Client Alert – Iran and Cuba Sanctions Update
Iran: New Primary and Secondary Sanctions on Iron, Steel, Aluminum and Copper Sectors
In keeping with the Trump Administration’s maximum pressure campaign on Iran, the U.S. imposed new primary and secondary sanctions targeting Iran’s iron, steel, aluminum and copper sectors on May 8, 2019 pursuant to Executive Order 13871. The stated aim of the new sanctions is to deny the Iranian government revenue from the export of products from the iron, steel, aluminum and copper sectors that could be used to provide funding and support for the proliferation of weapons of mass destruction, terrorist groups and networks, campaigns of regional aggression, and military expansion. These new sanctions are extremely broad and contain prohibitions that apply to U.S. as well as non-U.S. persons.
The Executive Order applies to activities by both U.S. and non-U.S. persons and it authorizes the Secretary of Treasury to add the following persons to the Office of Foreign Assets Control’s (OFAC) Specially Designated Nationals (SDN) List and to block their property in the U.S.:
- a person operating in the iron, steel, aluminum, or copper sector of Iran or a person that owns, controls, or operates an entity that is part of the iron, steel, aluminum, or copper sector of Iran;
- a person that knowingly engaged, on or after May 8, 2019, in a significant transaction for the sale, supply, or transfer to Iran of significant goods or services used in connection with the iron, steel, aluminum or copper sectors of Iran;
- a person that knowingly engaged, on or after May 8, 2019, in a significant transaction for the purchase, acquisition, sale, transport, or marketing of iron, iron products, aluminum, aluminum products, steel, steel products, copper, or copper products from Iran;
- a person that materially assisted, sponsored, or provided financial, material, or technological support for, or goods or services in support of any person whose property and interests in property are blocked pursuant to the Executive Order; or
- a person owned or controlled by, or to have acted or purported to act for or on behalf of, directly or indirectly, any person whose property and interests in property are blocked pursuant to the Executive Order.
Executive Order 13871 also contains measures to penalize foreign financial institutions for conducting or facilitating transactions related to Iran’s iron, steel, aluminum and copper sectors.
As a result, both U.S. and non-U.S. persons will have to take care to avoid running afoul of the restrictions on doing business with any new persons added to the SDN List pursuant to this Executive Order. Moreover, any person operating in or doing business with the iron, steel, aluminum or copper sector of Iran must assess whether its activities may place it in danger of being added to the SDN List itself and having its U.S. assets frozen.
OFAC has provided a 90-day wind-down period (i.e. until August 6, 2019) for persons engaged in pre-existing transactions that could be sanctionable under the Executive Order. If you conduct any business involving iron, steel, aluminum or copper that directly or indirectly involves Iran, it would be prudent to use this 90-day window to assess your potential exposure and explore options to wind-down your activities.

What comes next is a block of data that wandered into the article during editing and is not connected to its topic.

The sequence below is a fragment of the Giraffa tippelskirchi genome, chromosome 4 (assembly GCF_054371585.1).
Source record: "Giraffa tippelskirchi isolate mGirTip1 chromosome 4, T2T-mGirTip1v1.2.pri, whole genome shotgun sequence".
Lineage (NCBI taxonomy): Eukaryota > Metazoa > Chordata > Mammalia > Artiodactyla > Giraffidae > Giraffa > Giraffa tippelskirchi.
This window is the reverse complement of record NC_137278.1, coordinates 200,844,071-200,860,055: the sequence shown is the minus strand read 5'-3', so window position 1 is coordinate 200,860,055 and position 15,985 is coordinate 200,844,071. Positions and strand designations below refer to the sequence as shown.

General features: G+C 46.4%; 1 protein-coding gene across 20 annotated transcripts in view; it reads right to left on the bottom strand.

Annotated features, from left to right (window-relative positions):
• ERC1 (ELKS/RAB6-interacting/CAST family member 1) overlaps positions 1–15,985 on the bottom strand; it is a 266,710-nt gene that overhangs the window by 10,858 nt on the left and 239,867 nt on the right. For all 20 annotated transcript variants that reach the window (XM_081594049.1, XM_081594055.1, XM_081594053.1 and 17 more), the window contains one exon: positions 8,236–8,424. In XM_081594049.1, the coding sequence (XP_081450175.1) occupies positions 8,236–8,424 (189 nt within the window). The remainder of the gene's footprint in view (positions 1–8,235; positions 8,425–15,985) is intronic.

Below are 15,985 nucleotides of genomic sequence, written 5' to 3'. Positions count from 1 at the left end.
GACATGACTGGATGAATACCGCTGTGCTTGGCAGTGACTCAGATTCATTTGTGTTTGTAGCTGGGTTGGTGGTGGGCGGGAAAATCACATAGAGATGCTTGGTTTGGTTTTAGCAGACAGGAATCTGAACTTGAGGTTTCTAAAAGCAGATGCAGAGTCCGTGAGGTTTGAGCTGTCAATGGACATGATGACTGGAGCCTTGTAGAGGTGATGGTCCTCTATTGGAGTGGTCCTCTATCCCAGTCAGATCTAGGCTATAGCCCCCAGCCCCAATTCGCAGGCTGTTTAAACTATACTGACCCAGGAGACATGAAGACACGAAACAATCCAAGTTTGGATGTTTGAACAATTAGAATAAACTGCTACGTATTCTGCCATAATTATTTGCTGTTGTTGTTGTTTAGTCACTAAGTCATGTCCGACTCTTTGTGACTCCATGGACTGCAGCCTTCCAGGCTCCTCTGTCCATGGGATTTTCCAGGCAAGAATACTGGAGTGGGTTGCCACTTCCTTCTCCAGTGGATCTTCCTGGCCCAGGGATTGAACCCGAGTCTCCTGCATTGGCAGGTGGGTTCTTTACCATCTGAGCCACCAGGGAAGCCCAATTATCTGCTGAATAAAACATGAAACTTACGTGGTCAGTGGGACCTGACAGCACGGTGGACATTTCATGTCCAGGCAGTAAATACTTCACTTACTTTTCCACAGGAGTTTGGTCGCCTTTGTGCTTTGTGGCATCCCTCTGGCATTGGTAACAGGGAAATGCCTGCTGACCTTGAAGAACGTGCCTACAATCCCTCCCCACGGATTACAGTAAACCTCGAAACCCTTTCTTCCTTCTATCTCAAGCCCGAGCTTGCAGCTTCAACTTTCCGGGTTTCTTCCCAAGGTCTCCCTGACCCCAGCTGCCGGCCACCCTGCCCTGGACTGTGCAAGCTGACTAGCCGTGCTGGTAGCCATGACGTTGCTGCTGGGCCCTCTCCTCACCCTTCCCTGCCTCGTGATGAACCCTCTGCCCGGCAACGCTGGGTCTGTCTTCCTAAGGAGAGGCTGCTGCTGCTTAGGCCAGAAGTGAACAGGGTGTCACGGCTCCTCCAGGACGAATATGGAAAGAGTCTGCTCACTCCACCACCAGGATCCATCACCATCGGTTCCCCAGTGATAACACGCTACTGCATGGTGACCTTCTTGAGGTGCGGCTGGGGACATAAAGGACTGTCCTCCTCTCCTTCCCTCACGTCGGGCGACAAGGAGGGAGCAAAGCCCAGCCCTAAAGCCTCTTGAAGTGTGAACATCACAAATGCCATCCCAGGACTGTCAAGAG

Cuba: Lawsuits by U.S. Nationals against U.S. and Non-U.S. Persons Trafficking in Confiscated Property Now Allowed
Effective May 2, 2019, the Trump Administration announced that it will not continue the waiver against lawsuits under Title III of the Cuban Liberty and Democratic Solidarity Act of 1996, also known as the Helms-Burton Act. As a result, U.S. nationals may now sue any person who “traffics in confiscated property,” which means that U.S. nationals, including individual citizens and companies, with title to a claim on Cuban confiscated property may now bring claims in U.S. federal court against individuals and entities that derive economic benefit from property that was expropriated by the Cuban government since 1959. Thus, for example, the German owner of a factory operating on land that was previously expropriated by the Cuban government may now be sued in U.S. court by the Cuban expat former owners of that land.
In addition, National Security Advisor John Bolton has stated that the U.S. government will be taking steps to implement Title IV of the Helms-Burton Act, which mandates the denial of visas to and the exclusion from the United States of foreign nationals who the Secretary of State determines to be trafficking in confiscated property. This includes officers and controlling shareholders of an entity that traffics in confiscated property, including their spouses and children. Therefore, in keeping with the example from above, the officers and owner of the German factory operating in Cuba, and their families, could now be barred from entering the United States.
If you have any questions about any of the above information, or wish to discuss a particular matter, please feel free to speak with any member of our International Business Practice by calling us at 412-297-4900 or visiting https://www.cohenlaw.com/practices/international-business. To receive future client alerts, please send an e-mail to firstname.lastname@example.org.
This information is accurate at the time of distribution and is subject to changes made by the administration. We will provide updates as they occur.
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